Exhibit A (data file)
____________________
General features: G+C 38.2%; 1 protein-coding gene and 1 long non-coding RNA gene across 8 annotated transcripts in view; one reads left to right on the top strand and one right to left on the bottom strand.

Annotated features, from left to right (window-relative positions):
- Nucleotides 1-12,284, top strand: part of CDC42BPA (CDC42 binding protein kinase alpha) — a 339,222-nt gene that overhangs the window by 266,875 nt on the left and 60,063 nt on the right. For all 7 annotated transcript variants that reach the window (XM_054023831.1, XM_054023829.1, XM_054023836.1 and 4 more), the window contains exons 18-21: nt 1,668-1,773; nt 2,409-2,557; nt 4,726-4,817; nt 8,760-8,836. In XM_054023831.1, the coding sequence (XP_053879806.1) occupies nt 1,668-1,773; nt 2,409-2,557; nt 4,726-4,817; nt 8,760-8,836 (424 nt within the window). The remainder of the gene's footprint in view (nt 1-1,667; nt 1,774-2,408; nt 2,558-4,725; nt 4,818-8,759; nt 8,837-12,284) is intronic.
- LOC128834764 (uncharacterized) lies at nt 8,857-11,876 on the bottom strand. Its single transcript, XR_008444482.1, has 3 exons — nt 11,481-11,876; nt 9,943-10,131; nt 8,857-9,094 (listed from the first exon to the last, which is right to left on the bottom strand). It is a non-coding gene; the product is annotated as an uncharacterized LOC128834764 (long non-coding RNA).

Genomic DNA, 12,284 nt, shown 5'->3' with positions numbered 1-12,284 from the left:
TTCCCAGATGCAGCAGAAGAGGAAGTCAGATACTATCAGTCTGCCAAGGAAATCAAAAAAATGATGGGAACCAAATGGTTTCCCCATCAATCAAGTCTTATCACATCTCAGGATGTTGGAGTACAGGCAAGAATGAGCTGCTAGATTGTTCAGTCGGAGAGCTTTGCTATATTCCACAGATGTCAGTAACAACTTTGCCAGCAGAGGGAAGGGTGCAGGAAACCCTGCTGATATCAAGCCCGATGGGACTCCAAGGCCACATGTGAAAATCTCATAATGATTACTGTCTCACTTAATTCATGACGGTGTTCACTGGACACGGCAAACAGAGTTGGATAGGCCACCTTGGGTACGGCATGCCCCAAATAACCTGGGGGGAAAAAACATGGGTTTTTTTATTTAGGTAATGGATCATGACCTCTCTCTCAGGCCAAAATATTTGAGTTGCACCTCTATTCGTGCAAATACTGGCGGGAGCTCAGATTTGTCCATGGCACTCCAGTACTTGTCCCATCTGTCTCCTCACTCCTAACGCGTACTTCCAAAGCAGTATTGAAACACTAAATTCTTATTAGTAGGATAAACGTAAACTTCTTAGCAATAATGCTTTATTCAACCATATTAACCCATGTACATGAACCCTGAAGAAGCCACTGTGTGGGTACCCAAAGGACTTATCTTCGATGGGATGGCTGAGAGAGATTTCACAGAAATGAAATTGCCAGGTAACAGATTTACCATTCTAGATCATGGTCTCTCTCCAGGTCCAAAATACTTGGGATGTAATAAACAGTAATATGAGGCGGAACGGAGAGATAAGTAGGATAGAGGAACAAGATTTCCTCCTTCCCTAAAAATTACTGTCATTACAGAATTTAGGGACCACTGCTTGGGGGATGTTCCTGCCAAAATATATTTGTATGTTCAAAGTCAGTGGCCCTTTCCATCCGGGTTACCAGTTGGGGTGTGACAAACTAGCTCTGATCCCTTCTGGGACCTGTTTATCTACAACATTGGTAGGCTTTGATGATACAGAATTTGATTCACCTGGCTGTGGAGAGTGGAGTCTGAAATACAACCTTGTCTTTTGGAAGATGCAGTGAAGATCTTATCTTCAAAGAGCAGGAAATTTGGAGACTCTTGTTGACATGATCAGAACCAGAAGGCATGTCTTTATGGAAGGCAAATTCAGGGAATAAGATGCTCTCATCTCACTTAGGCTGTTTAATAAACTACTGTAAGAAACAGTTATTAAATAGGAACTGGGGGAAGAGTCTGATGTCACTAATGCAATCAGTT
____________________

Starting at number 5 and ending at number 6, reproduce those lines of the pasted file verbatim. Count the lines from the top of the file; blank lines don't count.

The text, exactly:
Genomic DNA, 12,284 nt, shown 5'->3' with positions numbered 1-12,284 from the left:
TTCCCAGATGCAGCAGAAGAGGAAGTCAGATACTATCAGTCTGCCAAGGAAATCAAAAAAATGATGGGAACCAAATGGTTTCCCCATCAATCAAGTCTTATCACATCTCAGGATGTTGGAGTACAGGCAAGAATGAGCTGCTAGATTGTTCAGTCGGAGAGCTTTGCTATATTCCACAGATGTCAGTAACAACTTTGCCAGCAGAGGGAAGGGTGCAGGAAACCCTGCTGATATCAAGCCCGATGGGACTCCAAGGCCACATGTGAAAATCTCATAATGATTACTGTCTCACTTAATTCATGACGGTGTTCACTGGACACGGCAAACAGAGTTGGATAGGCCACCTTGGGTACGGCATGCCCCAAATAACCTGGGGGGAAAAAACATGGGTTTTTTTATTTAGGTAATGGATCATGACCTCTCTCTCAGGCCAAAATATTTGAGTTGCACCTCTATTCGTGCAAATACTGGCGGGAGCTCAGATTTGTCCATGGCACTCCAGTACTTGTCCCATCTGTCTCCTCACTCCTAACGCGTACTTCCAAAGCAGTATTGAAACACTAAATTCTTATTAGTAGGATAAACGTAAACTTCTTAGCAATAATGCTTTATTCAACCATATTAACCCATGTACATGAACCCTGAAGAAGCCACTGTGTGGGTACCCAAAGGACTTATCTTCGATGGGATGGCTGAGAGAGATTTCACAGAAATGAAATTGCCAGGTAACAGATTTACCATTCTAGATCATGGTCTCTCTCCAGGTCCAAAATACTTGGGATGTAATAAACAGTAATATGAGGCGGAACGGAGAGATAAGTAGGATAGAGGAACAAGATTTCCTCCTTCCCTAAAAATTACTGTCATTACAGAATTTAGGGACCACTGCTTGGGGGATGTTCCTGCCAAAATATATTTGTATGTTCAAAGTCAGTGGCCCTTTCCATCCGGGTTACCAGTTGGGGTGTGACAAACTAGCTCTGATCCCTTCTGGGACCTGTTTATCTACAACATTGGTAGGCTTTGATGATACAGAATTTGATTCACCTGGCTGTGGAGAGTGGAGTCTGAAATACAACCTTGTCTTTTGGAAGATGCAGTGAAGATCTTATCTTCAAAGAGCAGGAAATTTGGAGACTCTTGTTGACATGATCAGAACCAGAAGGCATGTCTTTATGGAAGGCAAATTCAGGGAATAAGATGCTCTCATCTCACTTAGGCTGTTTAATAAACTACTGTAAGAAACAGTTATTAAATAGGAACTGGGGGAAGAGTCTGATGTCACTAATGCAATCAGTT